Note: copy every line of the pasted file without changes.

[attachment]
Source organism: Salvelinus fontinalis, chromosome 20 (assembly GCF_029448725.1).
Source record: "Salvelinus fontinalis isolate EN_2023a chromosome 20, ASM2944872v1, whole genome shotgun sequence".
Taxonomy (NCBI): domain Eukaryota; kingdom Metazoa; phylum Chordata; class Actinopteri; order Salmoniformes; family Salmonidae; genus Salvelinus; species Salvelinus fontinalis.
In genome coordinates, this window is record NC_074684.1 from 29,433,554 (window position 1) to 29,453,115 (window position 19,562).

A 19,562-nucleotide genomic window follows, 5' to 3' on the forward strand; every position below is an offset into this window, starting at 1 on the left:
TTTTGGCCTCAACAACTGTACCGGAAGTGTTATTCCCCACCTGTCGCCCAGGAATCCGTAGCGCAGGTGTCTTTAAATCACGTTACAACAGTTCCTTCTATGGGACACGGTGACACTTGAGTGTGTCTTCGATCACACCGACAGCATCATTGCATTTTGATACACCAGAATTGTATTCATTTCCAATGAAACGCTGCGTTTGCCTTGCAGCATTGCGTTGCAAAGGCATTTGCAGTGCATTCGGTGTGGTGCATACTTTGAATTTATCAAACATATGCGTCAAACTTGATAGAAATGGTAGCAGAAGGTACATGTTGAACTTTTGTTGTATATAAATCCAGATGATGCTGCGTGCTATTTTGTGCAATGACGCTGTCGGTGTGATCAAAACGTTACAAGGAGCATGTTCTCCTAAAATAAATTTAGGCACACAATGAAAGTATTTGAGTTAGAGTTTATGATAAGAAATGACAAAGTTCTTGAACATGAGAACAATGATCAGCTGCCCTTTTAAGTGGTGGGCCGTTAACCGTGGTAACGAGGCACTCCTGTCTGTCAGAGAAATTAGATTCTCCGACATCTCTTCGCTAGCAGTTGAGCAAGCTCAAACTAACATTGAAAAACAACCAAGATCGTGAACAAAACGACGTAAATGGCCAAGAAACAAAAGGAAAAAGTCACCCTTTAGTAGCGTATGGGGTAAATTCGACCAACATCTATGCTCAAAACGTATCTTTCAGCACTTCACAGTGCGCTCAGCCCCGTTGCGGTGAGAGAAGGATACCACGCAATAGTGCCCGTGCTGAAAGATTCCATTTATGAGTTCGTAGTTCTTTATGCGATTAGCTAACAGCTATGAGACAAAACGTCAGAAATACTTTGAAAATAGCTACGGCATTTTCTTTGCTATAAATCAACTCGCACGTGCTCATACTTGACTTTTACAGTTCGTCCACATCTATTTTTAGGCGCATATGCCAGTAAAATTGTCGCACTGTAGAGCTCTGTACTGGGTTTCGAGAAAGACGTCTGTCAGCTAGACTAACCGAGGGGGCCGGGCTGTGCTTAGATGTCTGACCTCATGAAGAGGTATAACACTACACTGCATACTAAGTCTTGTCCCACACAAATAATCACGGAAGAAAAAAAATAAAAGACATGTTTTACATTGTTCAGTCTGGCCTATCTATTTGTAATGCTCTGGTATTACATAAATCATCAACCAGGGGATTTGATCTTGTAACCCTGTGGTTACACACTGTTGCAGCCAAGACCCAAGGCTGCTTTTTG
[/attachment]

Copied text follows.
Source organism: Salvelinus fontinalis, chromosome 20 (assembly GCF_029448725.1).
Source record: "Salvelinus fontinalis isolate EN_2023a chromosome 20, ASM2944872v1, whole genome shotgun sequence".
Taxonomy (NCBI): domain Eukaryota; kingdom Metazoa; phylum Chordata; class Actinopteri; order Salmoniformes; family Salmonidae; genus Salvelinus; species Salvelinus fontinalis.
In genome coordinates, this window is record NC_074684.1 from 29,433,554 (window position 1) to 29,453,115 (window position 19,562).

A 19,562-nucleotide genomic window follows, 5' to 3' on the forward strand; every position below is an offset into this window, starting at 1 on the left:
TTTTGGCCTCAACAACTGTACCGGAAGTGTTATTCCCCACCTGTCGCCCAGGAATCCGTAGCGCAGGTGTCTTTAAATCACGTTACAACAGTTCCTTCTATGGGACACGGTGACACTTGAGTGTGTCTTCGATCACACCGACAGCATCATTGCATTTTGATACACCAGAATTGTATTCATTTCCAATGAAACGCTGCGTTTGCCTTGCAGCATTGCGTTGCAAAGGCATTTGCAGTGCATTCGGTGTGGTGCATACTTTGAATTTATCAAACATATGCGTCAAACTTGATAGAAATGGTAGCAGAAGGTACATGTTGAACTTTTGTTGTATATAAATCCAGATGATGCTGCGTGCTATTTTGTGCAATGACGCTGTCGGTGTGATCAAAACGTTACAAGGAGCATGTTCTCCTAAAATAAATTTAGGCACACAATGAAAGTATTTGAGTTAGAGTTTATGATAAGAAATGACAAAGTTCTTGAACATGAGAACAATGATCAGCTGCCCTTTTAAGTGGTGGGCCGTTAACCGTGGTAACGAGGCACTCCTGTCTGTCAGAGAAATTAGATTCTCCGACATCTCTTCGCTAGCAGTTGAGCAAGCTCAAACTAACATTGAAAAACAACCAAGATCGTGAACAAAACGACGTAAATGGCCAAGAAACAAAAGGAAAAAGTCACCCTTTAGTAGCGTATGGGGTAAATTCGACCAACATCTATGCTCAAAACGTATCTTTCAGCACTTCACAGTGCGCTCAGCCCCGTTGCGGTGAGAGAAGGATACCACGCAATAGTGCCCGTGCTGAAAGATTCCATTTATGAGTTCGTAGTTCTTTATGCGATTAGCTAACAGCTATGAGACAAAACGTCAGAAATACTTTGAAAATAGCTACGGCATTTTCTTTGCTATAAATCAACTCGCACGTGCTCATACTTGACTTTTACAGTTCGTCCACATCTATTTTTAGGCGCATATGCCAGTAAAATTGTCGCACTGTAGAGCTCTGTACTGGGTTTCGAGAAAGACGTCTGTCAGCTAGACTAACCGAGGGGGCCGGGCTGTGCTTAGATGTCTGACCTCATGAAGAGGTATAACACTACACTGCATACTAAGTCTTGTCCCACACAAATAATCACGGAAGAAAAAAAATAAAAGACATGTTTTACATTGTTCAGTCTGGCCTATCTATTTGTAATGCTCTGGTATTACATAAATCATCAACCAGGGGATTTGATCTTGTAACCCTGTGGTTACACACTGTTGCAGCCAAGACCCAAGGCTGCTTTTTG